• 2019-10
  • 2019-11
  • 2020-03
  • 2020-07
  • 2020-08
  • br with the Australian Health


    with the Australian Health Survey where 50% of 4e18 year olds were not consuming recommended intakes of calcium and 34% of 4e19 year olds were not consuming recommended intakes of magnesium [46]. However, the low intakes of iodine and folate of the CCS were not observed in the Australian Health Survey [46]. Calcium, magnesium, folate and iodine are essential for healthy brain, muscle and bone growth and functioning. Reduced intake of these nutrients during the rapid growth periods of childhood and adolescents can lead to poor muscle and bone development and exacerbate the chronic health conditions commonly experienced in CCS.
    The majority of survivors in this study met the recommenda-tions for daily physical activity and were more active than children in the Taranabant [32] and previous studies into CCS [48]. However, they spent a longer daily amount of time in sedentary screenebased activities than the Australian population and were less likely to meet the screen based entertainment recommenda-tions, which was consistent with previous research into CCS [48]. Although the CCS in this study did not have activity patterns different to Australian children, due to their increased FM and decreased BCMI, it is vital that the CCS population has active life-styles with minimal screen time to improve body composition and reduce risk of associated late effects.
    The survivors had a sedentary/light active lifestyle classified by PAL of 1.45, which was below the PAL of 1.75 for adolescents and adults that is considered to be compatible with a healthy lifestyle [49]. In this study, PAL was significantly reduced in the CCS group who were classified as under nourished and the CCS group classi-fied as obese. When the relationship between physical activity and body composition was examined, PAL was significantly related to BCMI and FFMI. These findings indicate that increasing the physical activity level of CCS is an important component for interventions which aim to improve body composition in CCS.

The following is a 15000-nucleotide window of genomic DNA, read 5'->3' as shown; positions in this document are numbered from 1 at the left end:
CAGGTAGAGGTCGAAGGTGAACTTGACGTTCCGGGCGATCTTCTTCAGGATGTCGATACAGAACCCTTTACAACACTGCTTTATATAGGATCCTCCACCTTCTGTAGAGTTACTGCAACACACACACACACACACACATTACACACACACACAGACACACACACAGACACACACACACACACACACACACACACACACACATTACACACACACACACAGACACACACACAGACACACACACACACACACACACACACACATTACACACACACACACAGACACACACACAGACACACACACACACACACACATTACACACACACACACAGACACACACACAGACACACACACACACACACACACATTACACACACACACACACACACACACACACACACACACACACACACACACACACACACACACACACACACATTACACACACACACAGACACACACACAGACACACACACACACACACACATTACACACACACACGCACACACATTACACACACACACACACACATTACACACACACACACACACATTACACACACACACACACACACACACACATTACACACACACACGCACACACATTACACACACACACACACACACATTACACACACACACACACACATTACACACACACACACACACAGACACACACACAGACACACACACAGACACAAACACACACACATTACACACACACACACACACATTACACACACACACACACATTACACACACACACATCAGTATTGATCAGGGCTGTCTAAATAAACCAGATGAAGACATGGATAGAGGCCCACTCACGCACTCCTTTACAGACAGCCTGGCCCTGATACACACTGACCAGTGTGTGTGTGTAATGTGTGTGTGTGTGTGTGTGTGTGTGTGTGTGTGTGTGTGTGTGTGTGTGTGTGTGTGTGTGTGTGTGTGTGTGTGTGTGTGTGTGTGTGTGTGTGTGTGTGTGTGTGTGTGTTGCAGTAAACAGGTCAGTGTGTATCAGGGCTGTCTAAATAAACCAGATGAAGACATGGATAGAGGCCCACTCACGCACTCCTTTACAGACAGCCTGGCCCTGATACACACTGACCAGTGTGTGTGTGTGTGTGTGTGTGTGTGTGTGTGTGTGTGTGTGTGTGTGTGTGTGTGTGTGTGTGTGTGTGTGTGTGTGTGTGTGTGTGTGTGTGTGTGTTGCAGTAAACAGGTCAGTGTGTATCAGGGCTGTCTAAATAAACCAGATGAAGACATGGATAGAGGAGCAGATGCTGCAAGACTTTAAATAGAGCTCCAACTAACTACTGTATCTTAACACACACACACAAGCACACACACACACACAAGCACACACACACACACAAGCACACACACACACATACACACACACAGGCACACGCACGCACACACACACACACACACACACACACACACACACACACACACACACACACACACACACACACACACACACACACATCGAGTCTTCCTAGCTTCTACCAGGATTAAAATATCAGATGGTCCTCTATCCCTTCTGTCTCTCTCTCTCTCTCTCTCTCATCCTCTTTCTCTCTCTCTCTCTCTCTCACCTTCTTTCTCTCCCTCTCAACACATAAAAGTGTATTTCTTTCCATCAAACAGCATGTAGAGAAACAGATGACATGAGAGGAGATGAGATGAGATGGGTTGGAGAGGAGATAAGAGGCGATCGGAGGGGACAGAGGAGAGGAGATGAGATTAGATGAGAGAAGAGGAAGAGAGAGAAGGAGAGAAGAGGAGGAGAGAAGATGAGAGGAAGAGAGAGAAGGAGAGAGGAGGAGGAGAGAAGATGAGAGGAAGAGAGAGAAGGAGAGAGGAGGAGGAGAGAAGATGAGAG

This study demonstrates that young CCS are at risk of both undernutrition and obesity, with BMT and current PAL important contributing factors to reduced BCM in this group. The CCS in this study had poor dietary and physical activity habits, with low car-bohydrate and high fat contribution to energy intake, poor intake of essential nutrients, light active lifestyle and excessive screen time. Limitations of the study are the small subject numbers and that the control group did not have physical activity and dietary results so CCS results could only be compared to population values; future studies should explore these findings in a larger caseecontrol study. There is a need for parents and children undergoing treat-ment for cancer to be educated about diet quality and importance of daily physical activity to ensure healthy habits are developed, which may lead to improving body composition and reducing risk of developing nutrition related late effects. Future research should focus on investigating intervention programs that target both increasing BCM and decreasing FM for CCS through physical activity and good dietary habits.
    Conflict of interest
    All authors contributed to the study design. AJMA was respon-sible for coordinating the study, analysis of the data and prepara-tion of the manuscript. All authors contributed to the final version of the manuscript. All authors read and approved the final sub-mitted manuscript. The authors would like to acknowledge Sarah Elliott and Paula Brown who conducted the data collection and thank the After Cancer Clinic nurses and co-ordinators, parents and 
    participants for their part in the study. This work was supported by the Children's Health Queensland Early Career Fellowship funded by the Children's Hospital Foundation and The Cressbrook Com-mittee (AJMA).
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